Wednesday, August 27, 2014

Value Dividend Investing System

Let me start by saying I am not a professional investment broker. I have no educational background that should lead you to think that I am giving professional advice. I’m just an engineer, who knows how to make spreadsheets and is looking to not be left behind as the world moves forward.

Having met some of my previous investment and saving goals I’ve recently moved on to try and improve my ability to retire as young as possible. Further, I recognize that with Beth’s schooling, we are a bit behind in where we should be investment wise. This is not to begrudge her the education, which in and of itself was an investment we see paying off, but an acknowledgement that for ten years or so, my job was the only one pulling retirement funds out.

Since my first week out of college I’ve put aside 5% of my income. My employer will match up to 5% so I took all of the free money I could. This has been invested in the Government’s TSP program, a very well-run and stable system for growing your nest egg. I have few complaints about it, and odds are if they met my demands, it would only confuse things.

I’m now looking for some longer term investments to make to pay out in twenty to thirty years. With this kind of goal in mind I went out seeking guidance and counsel from the interwebs.

I’ve always been a fan of Warren Buffett. Not just because he’s rick, there are a lot of rich people, but because I think he embodies the “Get Rich Slowly” principle of long view, value based investment. He has a few simple rules that he uses to invest by. He only invests in companies he understands. He considers his investments to be “buying ownership of a business” instead of the usual “buying a stock hoping it goes up.” Finally I like his “buy a wonderful company at a good price, not a good company at a wonderful price” approach.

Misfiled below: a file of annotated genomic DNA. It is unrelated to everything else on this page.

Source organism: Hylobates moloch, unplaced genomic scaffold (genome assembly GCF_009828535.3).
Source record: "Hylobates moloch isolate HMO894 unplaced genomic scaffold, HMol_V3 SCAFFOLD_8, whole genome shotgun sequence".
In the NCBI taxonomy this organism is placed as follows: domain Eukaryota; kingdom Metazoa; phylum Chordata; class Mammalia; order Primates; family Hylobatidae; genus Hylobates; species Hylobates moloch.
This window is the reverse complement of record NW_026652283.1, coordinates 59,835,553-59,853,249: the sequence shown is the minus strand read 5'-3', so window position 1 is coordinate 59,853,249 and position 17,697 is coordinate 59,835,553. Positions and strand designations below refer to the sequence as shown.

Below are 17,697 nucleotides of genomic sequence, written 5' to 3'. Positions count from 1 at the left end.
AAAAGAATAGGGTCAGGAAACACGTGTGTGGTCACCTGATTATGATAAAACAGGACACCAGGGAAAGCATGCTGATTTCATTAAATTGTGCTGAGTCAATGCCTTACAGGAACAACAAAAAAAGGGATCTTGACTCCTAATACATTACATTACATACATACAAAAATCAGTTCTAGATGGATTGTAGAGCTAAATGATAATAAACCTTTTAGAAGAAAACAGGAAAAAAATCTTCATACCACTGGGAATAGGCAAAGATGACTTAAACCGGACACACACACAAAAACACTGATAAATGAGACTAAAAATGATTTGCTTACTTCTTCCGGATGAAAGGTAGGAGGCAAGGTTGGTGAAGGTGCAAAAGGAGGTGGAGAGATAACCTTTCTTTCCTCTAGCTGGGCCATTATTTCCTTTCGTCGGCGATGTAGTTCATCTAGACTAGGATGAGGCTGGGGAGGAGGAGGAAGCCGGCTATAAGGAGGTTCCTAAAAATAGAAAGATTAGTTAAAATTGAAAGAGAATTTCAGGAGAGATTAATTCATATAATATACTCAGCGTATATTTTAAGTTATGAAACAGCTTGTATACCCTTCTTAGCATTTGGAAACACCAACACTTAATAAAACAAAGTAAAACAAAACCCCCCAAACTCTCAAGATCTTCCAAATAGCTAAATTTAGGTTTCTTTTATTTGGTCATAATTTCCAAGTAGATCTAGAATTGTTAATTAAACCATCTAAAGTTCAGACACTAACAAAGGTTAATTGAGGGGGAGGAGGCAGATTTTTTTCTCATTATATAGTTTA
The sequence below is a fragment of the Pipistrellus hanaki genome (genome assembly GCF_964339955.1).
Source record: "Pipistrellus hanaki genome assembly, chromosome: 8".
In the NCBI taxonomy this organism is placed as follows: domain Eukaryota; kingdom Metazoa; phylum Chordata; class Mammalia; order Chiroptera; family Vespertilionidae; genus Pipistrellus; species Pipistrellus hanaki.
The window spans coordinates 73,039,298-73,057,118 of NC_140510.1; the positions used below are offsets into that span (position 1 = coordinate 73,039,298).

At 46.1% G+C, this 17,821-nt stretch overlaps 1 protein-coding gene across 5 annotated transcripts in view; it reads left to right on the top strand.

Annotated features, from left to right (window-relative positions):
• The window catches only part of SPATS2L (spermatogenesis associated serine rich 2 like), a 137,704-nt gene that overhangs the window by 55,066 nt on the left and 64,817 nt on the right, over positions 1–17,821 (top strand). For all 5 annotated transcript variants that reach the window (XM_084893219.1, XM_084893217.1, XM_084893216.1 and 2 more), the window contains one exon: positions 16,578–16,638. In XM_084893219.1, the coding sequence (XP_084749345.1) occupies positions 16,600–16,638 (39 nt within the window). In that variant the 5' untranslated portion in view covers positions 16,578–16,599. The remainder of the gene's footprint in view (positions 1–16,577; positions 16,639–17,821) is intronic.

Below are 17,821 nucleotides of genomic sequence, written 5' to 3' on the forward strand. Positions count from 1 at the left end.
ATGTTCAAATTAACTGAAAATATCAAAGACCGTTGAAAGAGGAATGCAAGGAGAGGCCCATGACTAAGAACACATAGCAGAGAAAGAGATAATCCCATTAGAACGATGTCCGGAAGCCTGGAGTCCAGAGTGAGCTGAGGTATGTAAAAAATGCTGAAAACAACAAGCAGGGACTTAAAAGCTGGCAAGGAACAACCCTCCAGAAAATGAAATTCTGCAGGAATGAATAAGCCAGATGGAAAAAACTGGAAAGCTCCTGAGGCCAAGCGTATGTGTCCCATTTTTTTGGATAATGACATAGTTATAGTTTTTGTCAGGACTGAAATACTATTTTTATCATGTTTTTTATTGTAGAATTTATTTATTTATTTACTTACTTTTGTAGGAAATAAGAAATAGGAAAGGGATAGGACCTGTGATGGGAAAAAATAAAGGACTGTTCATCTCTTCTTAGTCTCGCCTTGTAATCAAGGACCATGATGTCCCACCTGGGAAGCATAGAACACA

With all that in mind, the Dividend Investing Strategy combines with Value Investing made the most sense. The goal is to acquire companies that pay a healthy dividend. Use that dividend to buy more stock in companies that pay dividends. All the while you’re stock value goes up over time, hopefully outpacing inflation, and with it your dividend outpaces inflation. If started early, done right, and well-funded, you can set up a PERMANENT income stream to fund you through retirement while still leaving a portfolio to your loved ones when you die.

I started by buying a list of companies I know of, that historically pay dividends, and have a long growth history. These include the usual suspects of Coca-Cola, Johnson and Johnson, AT&T, McDonalds, etc. I weeded out companies I have some moral problems with (tobacco, low wages, racist history) or I don’t see being around in 30 years (i.e. Best Buy) and was left with about 40 companies. I then organized these into a Google Sheets spreadsheet with an automatic stock information feed (see the command “googlefinance()”) and set to work with a rule set.
Here are my rules.
  1. Dividend payment higher than 2%,
  2. Price to Earning Ratio (P/E) of less than 20,
  3. Currently priced at 90% or lower than the 52 week high.
Once I have the shortened list for the month I look at the financials. Are they low because it’s a good deal, or because they made a serious business mistake. From what I read, these rules, while restrictive, will usually kick out a few companies as potential investments a month. I’ll hold off on purchases until I can make them in orders bigger than $500 to keep my investment cost below 1%.

Then Buy, Hold, Profit.

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